Monday, November 23, 2015

What We Really Found: The Murder That Inspired a Novel

hiking in the Southwest
I like to say that for a writer, everything is research. That attitude can help when things are bad. For example, when I had a car accident that left me with a fat lip from the airbag, I thought, Well, now I know what it feels like to be punched in the face.

You never know when experiences like these might be useful in writing a novel. Or in some cases, an experience might inspire the whole story. That happened a few years ago, on what started out as an ordinary day....

What We Found

Two friends and I were exploring the mountains, looking for some suitable gravel to try gold panning (because, why not?). We found a likely spot and were about to take a sample when the guys smelled something horrible. A glance in the right direction showed them a dead body hidden just out of sight of the path. 

The next hour passed in a surreal blur. None of us had a phone on us. We got back to our vehicles, where the phones were, and then had to find a place with reception. We called 911, waited for the police, and led them to the body. Later that night we were interviewed by detectives. By the following day, they had identified the body as a woman who had been missing. Seeing her picture on TV and learning about her family made the situation real in a new way. We wanted justice for someone we’d never met. Fortunately, they already had a suspect. Having an actual body instead of merely suspicions let them proceed with his arrest, but it took nearly a year to resolve the case.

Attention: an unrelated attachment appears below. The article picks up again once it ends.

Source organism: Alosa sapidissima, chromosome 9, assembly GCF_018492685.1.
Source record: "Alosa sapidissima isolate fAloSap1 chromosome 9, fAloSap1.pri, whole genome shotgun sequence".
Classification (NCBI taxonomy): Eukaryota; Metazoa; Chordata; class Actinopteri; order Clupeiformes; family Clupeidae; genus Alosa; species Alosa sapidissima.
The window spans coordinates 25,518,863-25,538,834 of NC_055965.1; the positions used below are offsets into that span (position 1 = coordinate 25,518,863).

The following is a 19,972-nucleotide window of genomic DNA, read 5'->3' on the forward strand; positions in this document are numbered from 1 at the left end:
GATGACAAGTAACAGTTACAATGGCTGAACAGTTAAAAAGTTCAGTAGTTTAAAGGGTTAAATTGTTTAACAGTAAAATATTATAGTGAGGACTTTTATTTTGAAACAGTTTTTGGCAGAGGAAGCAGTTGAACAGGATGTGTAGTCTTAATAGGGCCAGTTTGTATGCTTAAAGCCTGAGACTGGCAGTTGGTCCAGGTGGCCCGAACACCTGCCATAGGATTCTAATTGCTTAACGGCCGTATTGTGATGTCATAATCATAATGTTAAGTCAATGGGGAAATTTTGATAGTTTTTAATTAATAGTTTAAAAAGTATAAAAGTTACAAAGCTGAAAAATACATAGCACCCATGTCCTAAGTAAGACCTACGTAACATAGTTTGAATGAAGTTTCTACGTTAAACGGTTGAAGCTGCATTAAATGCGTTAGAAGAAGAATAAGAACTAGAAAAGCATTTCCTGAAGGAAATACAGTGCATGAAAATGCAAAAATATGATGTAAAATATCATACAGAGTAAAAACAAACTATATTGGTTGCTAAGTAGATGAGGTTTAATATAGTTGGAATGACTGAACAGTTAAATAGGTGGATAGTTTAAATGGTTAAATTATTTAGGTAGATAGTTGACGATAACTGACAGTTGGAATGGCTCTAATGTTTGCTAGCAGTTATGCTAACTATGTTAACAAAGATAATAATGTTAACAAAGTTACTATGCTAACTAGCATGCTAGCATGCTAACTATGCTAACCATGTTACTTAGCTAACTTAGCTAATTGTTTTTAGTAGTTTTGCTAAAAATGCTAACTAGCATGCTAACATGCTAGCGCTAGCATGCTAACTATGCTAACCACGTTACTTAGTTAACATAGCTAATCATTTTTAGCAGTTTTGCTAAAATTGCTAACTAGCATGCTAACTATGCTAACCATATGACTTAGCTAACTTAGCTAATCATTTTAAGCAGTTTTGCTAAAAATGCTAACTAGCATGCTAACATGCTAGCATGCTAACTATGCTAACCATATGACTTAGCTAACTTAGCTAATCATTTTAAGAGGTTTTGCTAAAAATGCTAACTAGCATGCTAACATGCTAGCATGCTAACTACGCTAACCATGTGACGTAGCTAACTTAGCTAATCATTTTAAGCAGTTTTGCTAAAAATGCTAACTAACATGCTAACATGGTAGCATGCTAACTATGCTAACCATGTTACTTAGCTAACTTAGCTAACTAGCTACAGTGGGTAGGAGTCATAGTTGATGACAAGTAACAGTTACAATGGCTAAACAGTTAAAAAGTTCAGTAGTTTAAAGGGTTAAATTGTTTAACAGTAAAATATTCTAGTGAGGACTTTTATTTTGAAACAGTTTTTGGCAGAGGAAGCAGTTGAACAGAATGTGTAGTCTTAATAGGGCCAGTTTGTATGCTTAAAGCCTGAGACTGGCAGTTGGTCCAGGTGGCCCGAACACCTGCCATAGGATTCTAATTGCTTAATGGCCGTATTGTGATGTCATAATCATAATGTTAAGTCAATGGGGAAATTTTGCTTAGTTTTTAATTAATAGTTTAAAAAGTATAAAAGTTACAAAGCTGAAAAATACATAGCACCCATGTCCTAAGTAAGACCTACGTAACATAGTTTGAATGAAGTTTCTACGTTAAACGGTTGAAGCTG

As a writer, I knew I was getting rare first-hand experience into something powerful. I took pages of notes during that first week, even though I didn’t know how or when I might use them. I was fortunate to be with two men who talked openly about their experiences: the nightmares, the guilt over violence against women, the anxiety that came from now wondering what you might see in the bushes. 

Life Lessons

Three things struck me most strongly. First, we all felt deeply invested in the case, even though we’d never met the woman in life and didn’t know anyone else involved. We followed the news stories, and when the murderer was finally sentenced … well, I wouldn’t say we celebrated; more like we relaxed. This isn’t an experience I would wish on anyone, but we’re glad we helped bring a crime to light and a murderer to justice.

Second, it affected every aspect of our lives for weeks. Even though the likelihood of finding another body, or even witnessing a different crime, was extremely slim, we were on high alert at all times. It was a struggle to put it behind us while still honoring the memory of the victim and holding on to what we had learned.

And finally, we heard from someone in law enforcement that often people don’t report crime scenes like these. How could someone walk away from that? I started thinking about all the reasons someone might want to cover up their discovery, even if they had nothing to do with the crime. And that inspired my romantic mystery What We Found.

Several years passed before I felt distant enough from the experience to fictionalize it, but I still had all those notes and memories to draw on. Some elements of What We Found, mainly the emotional ones, are taken directly from that experience. Most character and plot elements are completely fictional.

A Better Experience